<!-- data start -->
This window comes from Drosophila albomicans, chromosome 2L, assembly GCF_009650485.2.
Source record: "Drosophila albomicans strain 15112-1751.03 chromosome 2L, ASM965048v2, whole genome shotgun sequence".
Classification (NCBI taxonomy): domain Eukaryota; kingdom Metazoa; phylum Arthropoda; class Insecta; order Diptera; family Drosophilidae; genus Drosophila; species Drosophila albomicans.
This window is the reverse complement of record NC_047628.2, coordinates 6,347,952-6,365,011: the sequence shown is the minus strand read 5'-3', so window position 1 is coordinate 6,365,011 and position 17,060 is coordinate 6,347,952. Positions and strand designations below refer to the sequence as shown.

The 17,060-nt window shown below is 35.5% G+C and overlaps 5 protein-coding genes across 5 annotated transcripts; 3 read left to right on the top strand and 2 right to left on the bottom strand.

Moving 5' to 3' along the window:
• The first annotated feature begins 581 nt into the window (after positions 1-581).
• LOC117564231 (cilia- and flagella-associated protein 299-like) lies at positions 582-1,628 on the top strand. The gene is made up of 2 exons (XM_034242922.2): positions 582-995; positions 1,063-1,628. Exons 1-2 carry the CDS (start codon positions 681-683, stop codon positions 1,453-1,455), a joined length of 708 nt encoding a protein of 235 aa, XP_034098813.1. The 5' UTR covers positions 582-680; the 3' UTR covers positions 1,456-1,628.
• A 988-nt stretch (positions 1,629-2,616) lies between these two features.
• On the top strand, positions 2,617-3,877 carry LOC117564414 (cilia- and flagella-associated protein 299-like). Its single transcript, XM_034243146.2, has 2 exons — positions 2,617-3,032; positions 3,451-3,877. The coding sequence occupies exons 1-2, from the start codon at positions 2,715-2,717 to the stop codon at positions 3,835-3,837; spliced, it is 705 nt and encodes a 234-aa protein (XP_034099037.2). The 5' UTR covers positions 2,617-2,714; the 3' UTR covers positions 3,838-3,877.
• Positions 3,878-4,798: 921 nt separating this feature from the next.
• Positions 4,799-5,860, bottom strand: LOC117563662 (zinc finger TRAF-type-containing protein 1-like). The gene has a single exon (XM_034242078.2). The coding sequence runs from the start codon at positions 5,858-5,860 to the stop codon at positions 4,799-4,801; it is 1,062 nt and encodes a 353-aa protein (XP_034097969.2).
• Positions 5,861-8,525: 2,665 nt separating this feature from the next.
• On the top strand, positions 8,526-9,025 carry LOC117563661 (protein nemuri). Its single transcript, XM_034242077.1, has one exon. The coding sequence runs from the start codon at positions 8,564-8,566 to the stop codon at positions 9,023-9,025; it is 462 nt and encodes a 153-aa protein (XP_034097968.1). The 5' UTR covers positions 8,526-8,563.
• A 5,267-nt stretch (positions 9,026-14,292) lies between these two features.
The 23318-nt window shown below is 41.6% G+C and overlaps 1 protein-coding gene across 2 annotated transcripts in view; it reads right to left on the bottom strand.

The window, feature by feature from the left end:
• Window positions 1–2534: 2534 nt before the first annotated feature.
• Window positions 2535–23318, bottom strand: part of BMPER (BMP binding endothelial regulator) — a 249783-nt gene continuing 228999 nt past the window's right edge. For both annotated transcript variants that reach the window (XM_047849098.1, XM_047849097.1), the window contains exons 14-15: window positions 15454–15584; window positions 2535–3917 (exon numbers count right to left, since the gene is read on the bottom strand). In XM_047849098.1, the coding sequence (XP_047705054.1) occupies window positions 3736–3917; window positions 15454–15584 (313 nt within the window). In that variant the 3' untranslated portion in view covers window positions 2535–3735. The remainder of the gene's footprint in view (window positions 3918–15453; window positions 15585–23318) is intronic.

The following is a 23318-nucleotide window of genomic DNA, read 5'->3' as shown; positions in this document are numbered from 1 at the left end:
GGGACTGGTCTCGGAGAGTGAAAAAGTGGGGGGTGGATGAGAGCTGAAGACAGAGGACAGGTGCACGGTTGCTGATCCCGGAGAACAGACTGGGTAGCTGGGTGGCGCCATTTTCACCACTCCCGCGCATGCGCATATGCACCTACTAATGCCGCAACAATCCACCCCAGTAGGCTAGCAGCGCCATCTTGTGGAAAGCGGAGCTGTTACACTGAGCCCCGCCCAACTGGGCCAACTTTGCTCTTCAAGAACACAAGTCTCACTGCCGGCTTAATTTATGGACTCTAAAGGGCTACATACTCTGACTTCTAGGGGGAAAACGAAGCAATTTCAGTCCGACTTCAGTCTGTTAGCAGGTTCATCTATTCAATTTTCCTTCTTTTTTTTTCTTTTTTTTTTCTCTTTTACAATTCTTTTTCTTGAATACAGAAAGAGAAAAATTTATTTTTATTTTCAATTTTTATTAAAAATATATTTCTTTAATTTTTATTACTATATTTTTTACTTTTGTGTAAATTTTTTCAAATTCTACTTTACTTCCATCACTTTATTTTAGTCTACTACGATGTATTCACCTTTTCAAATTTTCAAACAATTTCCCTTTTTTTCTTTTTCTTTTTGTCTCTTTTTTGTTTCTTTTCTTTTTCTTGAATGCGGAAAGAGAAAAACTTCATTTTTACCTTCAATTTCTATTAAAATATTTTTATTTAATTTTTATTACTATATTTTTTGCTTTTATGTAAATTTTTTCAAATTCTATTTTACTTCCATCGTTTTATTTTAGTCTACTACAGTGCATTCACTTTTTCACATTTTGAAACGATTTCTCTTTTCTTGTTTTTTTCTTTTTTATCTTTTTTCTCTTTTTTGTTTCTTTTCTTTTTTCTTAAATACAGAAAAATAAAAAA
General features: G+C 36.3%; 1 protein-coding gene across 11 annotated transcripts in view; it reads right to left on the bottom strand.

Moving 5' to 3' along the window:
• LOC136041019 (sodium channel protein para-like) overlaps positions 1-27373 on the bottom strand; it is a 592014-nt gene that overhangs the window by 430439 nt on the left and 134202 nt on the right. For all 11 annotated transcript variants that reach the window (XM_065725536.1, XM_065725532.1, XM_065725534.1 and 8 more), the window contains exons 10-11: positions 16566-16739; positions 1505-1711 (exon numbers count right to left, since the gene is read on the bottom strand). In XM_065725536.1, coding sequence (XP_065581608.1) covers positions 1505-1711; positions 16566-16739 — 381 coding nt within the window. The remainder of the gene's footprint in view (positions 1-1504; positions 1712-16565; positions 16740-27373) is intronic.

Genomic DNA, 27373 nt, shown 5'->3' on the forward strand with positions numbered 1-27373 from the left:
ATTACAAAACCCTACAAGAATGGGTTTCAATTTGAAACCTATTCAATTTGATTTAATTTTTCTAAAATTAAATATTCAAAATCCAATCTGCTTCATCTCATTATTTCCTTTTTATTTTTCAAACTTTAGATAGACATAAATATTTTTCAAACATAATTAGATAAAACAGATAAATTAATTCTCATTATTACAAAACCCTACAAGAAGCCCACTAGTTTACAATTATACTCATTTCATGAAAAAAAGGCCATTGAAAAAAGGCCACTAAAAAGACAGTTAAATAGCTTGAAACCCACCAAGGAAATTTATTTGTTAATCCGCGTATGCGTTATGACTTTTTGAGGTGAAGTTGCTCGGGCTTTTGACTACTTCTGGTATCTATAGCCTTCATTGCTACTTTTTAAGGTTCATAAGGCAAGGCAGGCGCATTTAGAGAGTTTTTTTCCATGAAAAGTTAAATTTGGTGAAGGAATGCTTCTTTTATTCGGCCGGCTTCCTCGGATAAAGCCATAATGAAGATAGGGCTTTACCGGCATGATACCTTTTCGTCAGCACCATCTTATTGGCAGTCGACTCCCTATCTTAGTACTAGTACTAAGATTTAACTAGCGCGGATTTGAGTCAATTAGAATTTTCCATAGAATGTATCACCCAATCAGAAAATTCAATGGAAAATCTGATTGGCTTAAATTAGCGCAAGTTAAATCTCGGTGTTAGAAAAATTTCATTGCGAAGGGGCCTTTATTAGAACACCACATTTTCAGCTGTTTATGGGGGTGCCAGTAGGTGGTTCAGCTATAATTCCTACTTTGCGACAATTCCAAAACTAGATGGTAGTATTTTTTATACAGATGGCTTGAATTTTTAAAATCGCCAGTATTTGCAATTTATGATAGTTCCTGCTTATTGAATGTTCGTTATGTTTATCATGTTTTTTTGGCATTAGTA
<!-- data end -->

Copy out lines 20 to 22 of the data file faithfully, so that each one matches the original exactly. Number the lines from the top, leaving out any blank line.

The following is a 23318-nucleotide window of genomic DNA, read 5'->3' as shown; positions in this document are numbered from 1 at the left end:
GGGACTGGTCTCGGAGAGTGAAAAAGTGGGGGGTGGATGAGAGCTGAAGACAGAGGACAGGTGCACGGTTGCTGATCCCGGAGAACAGACTGGGTAGCTGGGTGGCGCCATTTTCACCACTCCCGCGCATGCGCATATGCACCTACTAATGCCGCAACAATCCACCCCAGTAGGCTAGCAGCGCCATCTTGTGGAAAGCGGAGCTGTTACACTGAGCCCCGCCCAACTGGGCCAACTTTGCTCTTCAAGAACACAAGTCTCACTGCCGGCTTAATTTATGGACTCTAAAGGGCTACATACTCTGACTTCTAGGGGGAAAACGAAGCAATTTCAGTCCGACTTCAGTCTGTTAGCAGGTTCATCTATTCAATTTTCCTTCTTTTTTTTTCTTTTTTTTTTCTCTTTTACAATTCTTTTTCTTGAATACAGAAAGAGAAAAATTTATTTTTATTTTCAATTTTTATTAAAAATATATTTCTTTAATTTTTATTACTATATTTTTTACTTTTGTGTAAATTTTTTCAAATTCTACTTTACTTCCATCACTTTATTTTAGTCTACTACGATGTATTCACCTTTTCAAATTTTCAAACAATTTCCCTTTTTTTCTTTTTCTTTTTGTCTCTTTTTTGTTTCTTTTCTTTTTCTTGAATGCGGAAAGAGAAAAACTTCATTTTTACCTTCAATTTCTATTAAAATATTTTTATTTAATTTTTATTACTATATTTTTTGCTTTTATGTAAATTTTTTCAAATTCTATTTTACTTCCATCGTTTTATTTTAGTCTACTACAGTGCATTCACTTTTTCACATTTTGAAACGATTTCTCTTTTCTTGTTTTTTTCTTTTTTATCTTTTTTCTCTTTTTTGTTTCTTTTCTTTTTTCTTAAATACAGAAAAATAAAAAA
General features: G+C 36.3%; 1 protein-coding gene across 11 annotated transcripts in view; it reads right to left on the bottom strand.